16 October 2008

Isabelle de Villehardouin, Princess of the Morea

A long entry, after two short ones.

Isabelle Villhardouin was a true princess and a lady, but as a princess in the 13th-century Morea, the realities of life did not allow her what a woman of her character and intelligence deserved.

When she was a child in the mid-1260s, her father, Guillaume II of Villehardouin was militarily insecure. To guarantee military backing, he, together with Baldwin II, ex-Emperor of Constantinople, ratified the Treaty of Viterbo with Charles I of Anjou. This meant that Anjou would inherit the Principality of the Morea after Guillaume died, sealed by the betrothal of Isabelle to Anjou's young son, Philippe; and that Anjou would inherit title to the Empire of Constantinople, sealed by the marriage of the Emperor's son Philippe to his very young daughter, Beatrice.

There were about a dozen of these children, young Angevins and their betrothed, all being raised together in the French-Italian court of Naples with a surround of troubadours, manuscripts, and warriors. Isabelle and Philippe were formally married when they were twelve, but the agreement had specified that she be protected from sexual relations until she was older--old enough for a reasonably safe childbirth.

Philippe died in 1277, probably before they got that far: he had always been unwell, and a great deal of the marriage had consisted of trips to healing shrines and hot springs. Isabelle's father died the next year, Charles of Anjou became Prince of the Morea [inherited from his son], and she was retained in Naple's Castel dell'Uovo. She must have felt uneasy there: her aunt Helena, widow of Manfred, had been imprisoned with her son in the Castel since Manfred's defeat and death in 1266, and Villehardouin surely knew something about that when he agreed to the treaty in the following year.

Isabelle's mother, Anna, and Helena, were daughters of Theodora of Arta and Michael Komnenos Doukas. Theodora was later recognized as a saint, and while her vita does not mention these daughters, they were clearly raised with character and with good educations. Theodora's focused intelligence comes through Anna to Isabella and her sister, Marguerite: we have no idea if they were able to keep in touch with their mother after their marriages. They also had their father's focused energy. So much focus brought them frusration and disappointment, again and again.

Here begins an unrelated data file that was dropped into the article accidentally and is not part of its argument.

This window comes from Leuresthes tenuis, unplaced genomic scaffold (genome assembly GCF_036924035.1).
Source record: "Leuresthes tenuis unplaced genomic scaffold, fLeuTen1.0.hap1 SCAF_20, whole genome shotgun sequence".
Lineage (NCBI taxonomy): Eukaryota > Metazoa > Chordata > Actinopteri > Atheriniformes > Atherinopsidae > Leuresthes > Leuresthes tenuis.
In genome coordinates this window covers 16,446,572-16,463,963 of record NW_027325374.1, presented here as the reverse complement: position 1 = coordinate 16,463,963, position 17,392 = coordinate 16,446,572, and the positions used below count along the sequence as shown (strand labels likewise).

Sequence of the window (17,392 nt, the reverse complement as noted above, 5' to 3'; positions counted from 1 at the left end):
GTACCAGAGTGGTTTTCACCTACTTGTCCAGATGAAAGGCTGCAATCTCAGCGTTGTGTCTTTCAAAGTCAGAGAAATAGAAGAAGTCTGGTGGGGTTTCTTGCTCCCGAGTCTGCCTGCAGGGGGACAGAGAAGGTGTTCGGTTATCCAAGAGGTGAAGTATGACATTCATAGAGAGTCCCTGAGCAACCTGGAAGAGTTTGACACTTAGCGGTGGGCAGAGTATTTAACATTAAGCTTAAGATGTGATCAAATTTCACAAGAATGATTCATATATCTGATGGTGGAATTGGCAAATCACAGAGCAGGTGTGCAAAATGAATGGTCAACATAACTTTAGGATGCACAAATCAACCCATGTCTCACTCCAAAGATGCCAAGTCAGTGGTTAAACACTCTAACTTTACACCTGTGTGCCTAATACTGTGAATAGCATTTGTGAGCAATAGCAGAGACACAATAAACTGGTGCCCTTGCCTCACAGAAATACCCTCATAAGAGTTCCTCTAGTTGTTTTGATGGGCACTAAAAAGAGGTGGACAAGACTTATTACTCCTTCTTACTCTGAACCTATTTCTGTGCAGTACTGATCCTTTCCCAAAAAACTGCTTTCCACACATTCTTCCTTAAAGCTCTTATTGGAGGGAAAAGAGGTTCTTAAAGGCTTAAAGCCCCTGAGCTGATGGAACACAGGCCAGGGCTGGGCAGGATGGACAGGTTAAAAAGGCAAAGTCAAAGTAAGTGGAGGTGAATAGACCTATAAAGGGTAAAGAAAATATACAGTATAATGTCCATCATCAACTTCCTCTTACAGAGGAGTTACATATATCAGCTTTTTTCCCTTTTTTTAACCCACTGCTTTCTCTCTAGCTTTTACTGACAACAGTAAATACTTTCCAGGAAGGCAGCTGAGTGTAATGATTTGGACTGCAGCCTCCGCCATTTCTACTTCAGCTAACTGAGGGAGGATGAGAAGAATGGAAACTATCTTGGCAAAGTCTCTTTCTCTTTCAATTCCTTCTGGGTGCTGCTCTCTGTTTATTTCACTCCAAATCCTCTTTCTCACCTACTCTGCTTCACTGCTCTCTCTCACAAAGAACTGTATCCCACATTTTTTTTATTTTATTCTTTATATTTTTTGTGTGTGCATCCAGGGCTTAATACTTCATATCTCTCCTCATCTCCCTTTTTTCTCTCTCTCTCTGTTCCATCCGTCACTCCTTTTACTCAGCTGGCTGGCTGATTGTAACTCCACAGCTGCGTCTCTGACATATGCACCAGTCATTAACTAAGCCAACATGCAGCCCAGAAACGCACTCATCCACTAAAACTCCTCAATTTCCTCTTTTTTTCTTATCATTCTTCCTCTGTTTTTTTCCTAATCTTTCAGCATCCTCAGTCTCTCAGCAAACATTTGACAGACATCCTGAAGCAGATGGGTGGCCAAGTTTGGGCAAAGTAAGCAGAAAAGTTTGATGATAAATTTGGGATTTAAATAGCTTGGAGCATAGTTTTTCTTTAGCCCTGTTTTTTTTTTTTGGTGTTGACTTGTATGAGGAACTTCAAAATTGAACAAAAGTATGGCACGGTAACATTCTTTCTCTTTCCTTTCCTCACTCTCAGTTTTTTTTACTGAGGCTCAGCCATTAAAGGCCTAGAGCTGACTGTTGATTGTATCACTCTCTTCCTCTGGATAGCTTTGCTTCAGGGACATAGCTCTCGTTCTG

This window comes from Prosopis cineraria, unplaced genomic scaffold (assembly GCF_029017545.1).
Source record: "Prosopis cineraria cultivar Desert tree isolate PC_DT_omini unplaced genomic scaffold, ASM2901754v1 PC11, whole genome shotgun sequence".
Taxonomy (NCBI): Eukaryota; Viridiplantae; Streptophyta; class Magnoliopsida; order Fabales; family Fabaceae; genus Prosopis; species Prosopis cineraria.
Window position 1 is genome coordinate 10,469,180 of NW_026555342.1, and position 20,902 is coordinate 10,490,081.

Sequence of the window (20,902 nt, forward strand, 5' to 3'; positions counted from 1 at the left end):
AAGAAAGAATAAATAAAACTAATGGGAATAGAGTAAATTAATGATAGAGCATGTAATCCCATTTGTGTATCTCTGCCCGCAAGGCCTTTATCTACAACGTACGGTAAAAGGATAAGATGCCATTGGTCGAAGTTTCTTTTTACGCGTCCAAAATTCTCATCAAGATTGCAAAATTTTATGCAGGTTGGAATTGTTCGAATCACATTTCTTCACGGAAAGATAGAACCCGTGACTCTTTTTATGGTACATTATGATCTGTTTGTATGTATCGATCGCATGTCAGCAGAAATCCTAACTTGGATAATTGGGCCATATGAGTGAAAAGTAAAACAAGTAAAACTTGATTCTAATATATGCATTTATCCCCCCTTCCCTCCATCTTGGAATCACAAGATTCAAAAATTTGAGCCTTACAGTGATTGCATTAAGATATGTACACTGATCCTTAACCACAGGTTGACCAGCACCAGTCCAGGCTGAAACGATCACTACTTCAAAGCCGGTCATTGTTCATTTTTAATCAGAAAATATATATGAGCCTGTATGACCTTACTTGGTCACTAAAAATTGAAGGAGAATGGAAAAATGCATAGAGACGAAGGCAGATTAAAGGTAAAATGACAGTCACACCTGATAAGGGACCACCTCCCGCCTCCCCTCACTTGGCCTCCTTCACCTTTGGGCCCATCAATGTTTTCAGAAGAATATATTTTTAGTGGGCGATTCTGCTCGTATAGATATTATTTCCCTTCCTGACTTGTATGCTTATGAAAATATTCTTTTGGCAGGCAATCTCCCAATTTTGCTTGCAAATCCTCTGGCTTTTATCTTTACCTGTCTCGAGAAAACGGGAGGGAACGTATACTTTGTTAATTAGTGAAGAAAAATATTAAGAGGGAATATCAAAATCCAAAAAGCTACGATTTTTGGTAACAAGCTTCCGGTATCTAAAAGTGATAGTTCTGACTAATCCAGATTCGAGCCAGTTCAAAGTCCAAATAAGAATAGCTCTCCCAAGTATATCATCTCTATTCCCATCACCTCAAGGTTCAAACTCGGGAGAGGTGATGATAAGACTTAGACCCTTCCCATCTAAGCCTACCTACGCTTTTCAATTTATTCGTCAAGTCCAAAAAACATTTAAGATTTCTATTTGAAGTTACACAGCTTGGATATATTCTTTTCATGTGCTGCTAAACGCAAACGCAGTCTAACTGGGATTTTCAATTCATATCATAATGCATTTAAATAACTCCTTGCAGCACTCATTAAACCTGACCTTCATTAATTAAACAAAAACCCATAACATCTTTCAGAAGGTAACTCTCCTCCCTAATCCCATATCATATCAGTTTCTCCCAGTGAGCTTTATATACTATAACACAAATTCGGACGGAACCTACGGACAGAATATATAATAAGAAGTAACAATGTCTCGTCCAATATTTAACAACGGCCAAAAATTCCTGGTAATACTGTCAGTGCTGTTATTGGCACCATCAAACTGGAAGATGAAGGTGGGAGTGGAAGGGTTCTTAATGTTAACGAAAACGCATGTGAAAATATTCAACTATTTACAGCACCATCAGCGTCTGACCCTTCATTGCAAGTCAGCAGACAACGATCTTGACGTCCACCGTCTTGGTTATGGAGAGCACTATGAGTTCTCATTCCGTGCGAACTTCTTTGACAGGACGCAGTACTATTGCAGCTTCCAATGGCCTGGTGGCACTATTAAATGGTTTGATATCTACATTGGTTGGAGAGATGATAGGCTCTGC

Guillaume II, Prince of the Morea, died in 1278, and Anjou sent out governors, These were considered harsh and extortionate, but the best we can tell is that they were trying to rationalize taxation and administration in the Morea the way that Anjou's brother, Louis XI, had done in France, to similar objections. Nevertheless, the Morea and Anjou were under great strain for a number of years. Anjou had the Sicilian Vespers, war with the Aragonese. When he died in 1285, his heir, Charles II, was a prisoner of that war.

In 1289 Isabelle married Florent of Hainaut, who was related to the family of the ex-emperor and to the Avesnes family of the conquest of Greece. Whether this was an arranged marriage -- Charles II, though somewhat older, had escorted her to her marriage with his brother, and he might have actually been fond of her -- or whether it was an arranged marriage that suited her admirably, it turned out to be a good marriage. Charles II granted them the titles of Prince and Princess of the Morea on their wedding day, and sent them off to straighten things out in Greece. Which they mostly did, Florent in the north and west out of Andravida, and Isabelle in the south near Kalamata. They had a daughter, Mahaut or Maud, and then in 1297, Florent died unexpectedly. Isabelle continued in Greece.